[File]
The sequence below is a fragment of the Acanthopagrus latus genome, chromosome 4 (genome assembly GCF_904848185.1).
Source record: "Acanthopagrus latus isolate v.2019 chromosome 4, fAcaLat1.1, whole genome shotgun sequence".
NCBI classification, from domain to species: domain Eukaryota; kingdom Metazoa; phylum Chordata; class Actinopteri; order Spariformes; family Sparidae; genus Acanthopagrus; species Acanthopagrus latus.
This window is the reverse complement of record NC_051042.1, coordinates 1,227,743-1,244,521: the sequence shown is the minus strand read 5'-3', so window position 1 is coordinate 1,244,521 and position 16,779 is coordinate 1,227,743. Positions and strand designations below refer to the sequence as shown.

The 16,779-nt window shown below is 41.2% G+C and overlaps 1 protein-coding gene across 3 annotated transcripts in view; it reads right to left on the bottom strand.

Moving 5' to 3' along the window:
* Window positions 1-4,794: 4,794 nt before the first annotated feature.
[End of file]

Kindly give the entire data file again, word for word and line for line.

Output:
The sequence below is a fragment of the Acanthopagrus latus genome, chromosome 4 (genome assembly GCF_904848185.1).
Source record: "Acanthopagrus latus isolate v.2019 chromosome 4, fAcaLat1.1, whole genome shotgun sequence".
NCBI classification, from domain to species: domain Eukaryota; kingdom Metazoa; phylum Chordata; class Actinopteri; order Spariformes; family Sparidae; genus Acanthopagrus; species Acanthopagrus latus.
This window is the reverse complement of record NC_051042.1, coordinates 1,227,743-1,244,521: the sequence shown is the minus strand read 5'-3', so window position 1 is coordinate 1,244,521 and position 16,779 is coordinate 1,227,743. Positions and strand designations below refer to the sequence as shown.

The 16,779-nt window shown below is 41.2% G+C and overlaps 1 protein-coding gene across 3 annotated transcripts in view; it reads right to left on the bottom strand.

Moving 5' to 3' along the window:
* Window positions 1-4,794: 4,794 nt before the first annotated feature.